Amongst the terms used frequently in organisations, the term ‘leadership’ is one that is commonplace. It often refers to ‘senior managers’, ‘senior management teams’, or those on ‘executive boards’. To some extent, this is correct in that it meets the functional explanations of the term. However, it is important to point out that leadership is not just a function of those operating in senior positions. It also refers to any situation where we as individuals act or make decisions about ourselves and others.
In terms of ‘what’ leadership really is, or what it is that is being led, we do need to develop a fuller understanding and appreciation of the term.
My intention is not to commence an academic journey into the definitions of leadership, or to discuss the distinctions between ‘management’ and ‘leadership’ theories and practices. Not at all. There is plentiful research by human resource academics that explain the differences. My intention is to simply reflect on what leadership actually ‘feels’ like from the perspective of the individual doing the leading – with the view to assist those leading with understanding the challenges of leading – from within.
From this perspective, we shall explore the meaning of leadership experientially. This will assist us to check-into ourselves, allowing us to conduct an introspective benchmark for measuring our current leadership or leadership capability. To do this, you need to begin with the topic of self-awareness.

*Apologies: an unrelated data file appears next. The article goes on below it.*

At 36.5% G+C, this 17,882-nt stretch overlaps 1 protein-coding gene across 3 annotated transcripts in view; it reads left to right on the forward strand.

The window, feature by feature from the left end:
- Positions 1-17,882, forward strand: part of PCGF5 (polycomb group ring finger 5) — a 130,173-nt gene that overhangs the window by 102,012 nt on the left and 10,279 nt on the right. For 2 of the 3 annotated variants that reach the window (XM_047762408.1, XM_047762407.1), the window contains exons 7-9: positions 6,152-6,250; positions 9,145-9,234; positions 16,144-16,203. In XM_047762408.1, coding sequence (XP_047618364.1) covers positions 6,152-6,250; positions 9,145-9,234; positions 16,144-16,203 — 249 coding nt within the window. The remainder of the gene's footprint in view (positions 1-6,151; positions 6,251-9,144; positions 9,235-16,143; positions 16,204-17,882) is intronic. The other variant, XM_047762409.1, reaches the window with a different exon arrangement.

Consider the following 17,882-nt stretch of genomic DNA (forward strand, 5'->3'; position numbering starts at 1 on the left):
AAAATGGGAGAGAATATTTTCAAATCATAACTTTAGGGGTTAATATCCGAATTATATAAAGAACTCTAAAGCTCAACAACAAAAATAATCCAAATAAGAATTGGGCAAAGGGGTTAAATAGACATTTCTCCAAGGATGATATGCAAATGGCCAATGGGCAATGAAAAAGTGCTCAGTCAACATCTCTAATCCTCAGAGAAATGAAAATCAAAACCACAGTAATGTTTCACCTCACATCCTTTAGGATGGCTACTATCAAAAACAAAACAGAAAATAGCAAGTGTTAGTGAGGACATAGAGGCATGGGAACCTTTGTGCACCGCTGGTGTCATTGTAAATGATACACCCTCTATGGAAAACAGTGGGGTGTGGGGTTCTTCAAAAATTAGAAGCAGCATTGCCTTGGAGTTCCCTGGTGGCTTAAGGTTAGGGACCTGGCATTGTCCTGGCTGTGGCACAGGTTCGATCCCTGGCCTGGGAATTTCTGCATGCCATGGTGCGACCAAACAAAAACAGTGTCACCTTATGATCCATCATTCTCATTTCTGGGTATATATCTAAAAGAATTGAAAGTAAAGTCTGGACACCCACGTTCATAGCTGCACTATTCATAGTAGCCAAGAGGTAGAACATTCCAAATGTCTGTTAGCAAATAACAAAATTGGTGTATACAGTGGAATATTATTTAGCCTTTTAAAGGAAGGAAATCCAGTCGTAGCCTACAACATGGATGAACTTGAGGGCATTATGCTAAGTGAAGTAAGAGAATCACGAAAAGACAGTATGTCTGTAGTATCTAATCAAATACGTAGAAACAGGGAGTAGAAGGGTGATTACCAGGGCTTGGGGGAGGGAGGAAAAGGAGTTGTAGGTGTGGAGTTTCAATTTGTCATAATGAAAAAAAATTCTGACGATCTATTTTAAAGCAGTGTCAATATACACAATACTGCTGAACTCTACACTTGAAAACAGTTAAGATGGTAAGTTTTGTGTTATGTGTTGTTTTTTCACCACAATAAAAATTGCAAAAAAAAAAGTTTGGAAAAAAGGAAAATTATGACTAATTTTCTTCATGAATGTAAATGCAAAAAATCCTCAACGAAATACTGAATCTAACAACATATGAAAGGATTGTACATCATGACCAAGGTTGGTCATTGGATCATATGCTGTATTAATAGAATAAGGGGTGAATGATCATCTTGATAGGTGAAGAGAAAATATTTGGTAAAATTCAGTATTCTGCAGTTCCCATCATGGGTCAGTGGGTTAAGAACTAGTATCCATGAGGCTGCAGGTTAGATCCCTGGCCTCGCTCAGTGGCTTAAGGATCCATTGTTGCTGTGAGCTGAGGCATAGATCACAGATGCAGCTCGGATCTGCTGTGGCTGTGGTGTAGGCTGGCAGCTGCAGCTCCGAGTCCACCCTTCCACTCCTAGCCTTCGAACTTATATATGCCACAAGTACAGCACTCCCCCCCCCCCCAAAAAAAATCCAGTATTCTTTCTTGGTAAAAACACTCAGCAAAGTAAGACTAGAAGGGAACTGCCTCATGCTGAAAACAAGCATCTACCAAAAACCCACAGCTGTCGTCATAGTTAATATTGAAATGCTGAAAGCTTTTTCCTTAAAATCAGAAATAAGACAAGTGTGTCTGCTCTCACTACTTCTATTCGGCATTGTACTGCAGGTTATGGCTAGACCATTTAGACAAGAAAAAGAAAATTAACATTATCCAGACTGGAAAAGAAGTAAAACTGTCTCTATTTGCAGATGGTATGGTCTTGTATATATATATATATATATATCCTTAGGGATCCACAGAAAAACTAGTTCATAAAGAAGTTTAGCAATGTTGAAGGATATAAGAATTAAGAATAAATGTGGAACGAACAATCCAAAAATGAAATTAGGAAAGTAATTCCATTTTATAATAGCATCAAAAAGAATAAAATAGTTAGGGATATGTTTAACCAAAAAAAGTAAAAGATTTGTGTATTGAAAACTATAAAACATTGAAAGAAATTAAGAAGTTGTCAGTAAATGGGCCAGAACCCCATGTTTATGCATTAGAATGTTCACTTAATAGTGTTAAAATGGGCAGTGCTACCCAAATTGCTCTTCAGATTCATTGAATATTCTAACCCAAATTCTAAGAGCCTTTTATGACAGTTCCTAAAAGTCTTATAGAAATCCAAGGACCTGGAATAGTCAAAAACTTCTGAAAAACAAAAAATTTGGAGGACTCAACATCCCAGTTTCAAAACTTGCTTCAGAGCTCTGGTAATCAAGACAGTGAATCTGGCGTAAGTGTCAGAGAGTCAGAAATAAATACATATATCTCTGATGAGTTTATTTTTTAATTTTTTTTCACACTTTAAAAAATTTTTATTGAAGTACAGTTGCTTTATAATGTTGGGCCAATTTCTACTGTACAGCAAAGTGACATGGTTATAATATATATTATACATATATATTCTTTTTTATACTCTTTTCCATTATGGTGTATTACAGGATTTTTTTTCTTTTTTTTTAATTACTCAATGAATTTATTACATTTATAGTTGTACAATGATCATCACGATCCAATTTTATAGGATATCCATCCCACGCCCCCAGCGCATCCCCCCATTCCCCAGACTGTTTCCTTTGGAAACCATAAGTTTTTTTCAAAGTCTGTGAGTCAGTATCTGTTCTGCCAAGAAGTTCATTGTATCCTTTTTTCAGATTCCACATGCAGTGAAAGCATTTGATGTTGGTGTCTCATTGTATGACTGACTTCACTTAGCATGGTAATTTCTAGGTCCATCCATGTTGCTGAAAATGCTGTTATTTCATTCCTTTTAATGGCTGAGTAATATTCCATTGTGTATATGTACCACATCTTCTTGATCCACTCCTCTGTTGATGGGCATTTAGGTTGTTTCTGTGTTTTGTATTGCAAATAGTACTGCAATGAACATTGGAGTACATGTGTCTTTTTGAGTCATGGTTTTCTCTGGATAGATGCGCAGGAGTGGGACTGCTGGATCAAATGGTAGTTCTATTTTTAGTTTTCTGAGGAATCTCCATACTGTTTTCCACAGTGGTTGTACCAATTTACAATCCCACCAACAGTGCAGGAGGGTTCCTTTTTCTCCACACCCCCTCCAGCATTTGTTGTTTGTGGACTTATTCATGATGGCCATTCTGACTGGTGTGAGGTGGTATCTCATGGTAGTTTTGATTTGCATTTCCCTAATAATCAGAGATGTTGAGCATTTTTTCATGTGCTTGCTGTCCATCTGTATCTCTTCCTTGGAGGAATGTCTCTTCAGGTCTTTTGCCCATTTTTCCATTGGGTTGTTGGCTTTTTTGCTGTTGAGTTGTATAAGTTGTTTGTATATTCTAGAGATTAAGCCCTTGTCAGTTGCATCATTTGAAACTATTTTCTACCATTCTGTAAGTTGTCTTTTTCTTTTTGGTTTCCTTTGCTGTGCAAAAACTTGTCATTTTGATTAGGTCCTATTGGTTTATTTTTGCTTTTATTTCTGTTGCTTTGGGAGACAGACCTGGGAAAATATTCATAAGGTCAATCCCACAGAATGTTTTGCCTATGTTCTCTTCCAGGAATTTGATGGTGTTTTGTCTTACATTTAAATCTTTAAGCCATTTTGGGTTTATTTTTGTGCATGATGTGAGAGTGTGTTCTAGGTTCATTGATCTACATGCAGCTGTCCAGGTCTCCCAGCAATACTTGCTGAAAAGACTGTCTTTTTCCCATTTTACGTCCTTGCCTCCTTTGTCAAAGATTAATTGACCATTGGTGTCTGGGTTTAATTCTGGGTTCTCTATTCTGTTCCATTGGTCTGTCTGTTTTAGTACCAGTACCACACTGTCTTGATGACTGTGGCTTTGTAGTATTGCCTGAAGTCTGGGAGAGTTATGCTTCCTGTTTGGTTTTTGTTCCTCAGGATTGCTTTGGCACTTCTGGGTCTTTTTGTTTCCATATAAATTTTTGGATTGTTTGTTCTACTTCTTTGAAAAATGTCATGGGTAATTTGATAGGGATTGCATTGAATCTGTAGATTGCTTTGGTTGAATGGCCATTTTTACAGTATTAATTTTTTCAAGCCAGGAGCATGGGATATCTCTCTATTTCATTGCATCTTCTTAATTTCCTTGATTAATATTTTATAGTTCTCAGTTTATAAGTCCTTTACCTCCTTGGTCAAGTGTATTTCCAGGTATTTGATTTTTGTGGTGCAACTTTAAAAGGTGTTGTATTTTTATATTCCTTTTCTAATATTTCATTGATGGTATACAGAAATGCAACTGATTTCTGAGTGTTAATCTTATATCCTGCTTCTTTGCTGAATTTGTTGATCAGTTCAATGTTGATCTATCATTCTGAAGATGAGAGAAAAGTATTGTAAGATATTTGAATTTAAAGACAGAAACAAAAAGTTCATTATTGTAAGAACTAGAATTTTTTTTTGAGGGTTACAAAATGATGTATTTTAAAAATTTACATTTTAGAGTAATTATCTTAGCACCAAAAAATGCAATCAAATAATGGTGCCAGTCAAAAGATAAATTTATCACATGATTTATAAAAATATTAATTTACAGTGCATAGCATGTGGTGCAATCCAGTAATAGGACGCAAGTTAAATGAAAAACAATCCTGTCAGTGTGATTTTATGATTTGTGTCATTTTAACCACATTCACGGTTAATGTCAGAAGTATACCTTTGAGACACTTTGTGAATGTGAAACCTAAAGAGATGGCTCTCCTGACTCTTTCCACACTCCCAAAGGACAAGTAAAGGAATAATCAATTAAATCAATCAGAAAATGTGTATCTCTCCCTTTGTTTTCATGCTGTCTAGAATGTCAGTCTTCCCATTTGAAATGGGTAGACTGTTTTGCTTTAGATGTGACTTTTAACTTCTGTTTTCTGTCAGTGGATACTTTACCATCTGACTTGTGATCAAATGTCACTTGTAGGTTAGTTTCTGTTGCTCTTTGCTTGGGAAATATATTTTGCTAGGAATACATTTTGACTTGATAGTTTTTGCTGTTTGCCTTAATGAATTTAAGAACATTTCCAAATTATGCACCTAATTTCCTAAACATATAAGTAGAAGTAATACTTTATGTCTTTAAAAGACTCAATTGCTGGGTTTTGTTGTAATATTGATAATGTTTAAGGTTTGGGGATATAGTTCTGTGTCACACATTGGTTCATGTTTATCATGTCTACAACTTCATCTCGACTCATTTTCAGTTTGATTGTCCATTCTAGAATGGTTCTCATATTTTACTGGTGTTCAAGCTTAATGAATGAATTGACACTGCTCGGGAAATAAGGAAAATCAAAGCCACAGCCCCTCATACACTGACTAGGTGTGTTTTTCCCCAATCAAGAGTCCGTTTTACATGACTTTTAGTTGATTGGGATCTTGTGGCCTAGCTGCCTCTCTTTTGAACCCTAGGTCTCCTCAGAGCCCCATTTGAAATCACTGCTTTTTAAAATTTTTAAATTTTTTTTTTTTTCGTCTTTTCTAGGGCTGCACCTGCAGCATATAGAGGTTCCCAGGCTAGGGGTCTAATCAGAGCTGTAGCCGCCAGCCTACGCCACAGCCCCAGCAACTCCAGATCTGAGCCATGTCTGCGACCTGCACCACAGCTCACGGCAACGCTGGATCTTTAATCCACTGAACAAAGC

To unpack, here’s a story:
Remember the movie “Nemo”? Yes, I loved it too! Nemo was a Percula clown fish that was caught off the shores of the Sydney Harbour by a deep-sea diver and placed in a fish tank in a dental practice with other fish that had apparently also suffered the same plight. The entire plot of the film shows the effort Nemo subsequently takes, with the support of his eager compatriots (the other fish in the tank), to return to where he came from – the ocean.
Self-awareness is a bit like the ocean. It is vast, bottomless, and unlike the water in a fish tank, is completely limitless. This is why Nemo did everything he could to free himself from the constrictions of the fishbowl and return to where he came from.
To lead, in any situation (be it in the workplace, home, or socially), we need to be fully aware of who we are. This is particularly crucial in our relationships with others.
Do you know who you are?
Or put it this way: Is your name (“Jude”, “Paul”, “Mary” for example), the sum total of who you think you are? What about your job title or role (as in “Director”, “Senior Manager”, or “IT Consultant”)? Or perhaps your possessions (as in your house, the area you live, the car you drive, or even your social interactions”)?
Take your time to think about these questions. Respond within yourself.
Drawing on lessons from Nemo, at times we can be like fish swimming in a fishbowl. We can be content with the distorted view of reality that comes because of our ‘natural’ constrictions. The water in the fishbowl is like the human mind, cut off from the ocean, the original source. In so far as we stay within the confines of the water in the bowl, we are not truly aware of our inner self – our pre-thoughts, mental patterns, mental movies, dispositions, habituations, energies, etc.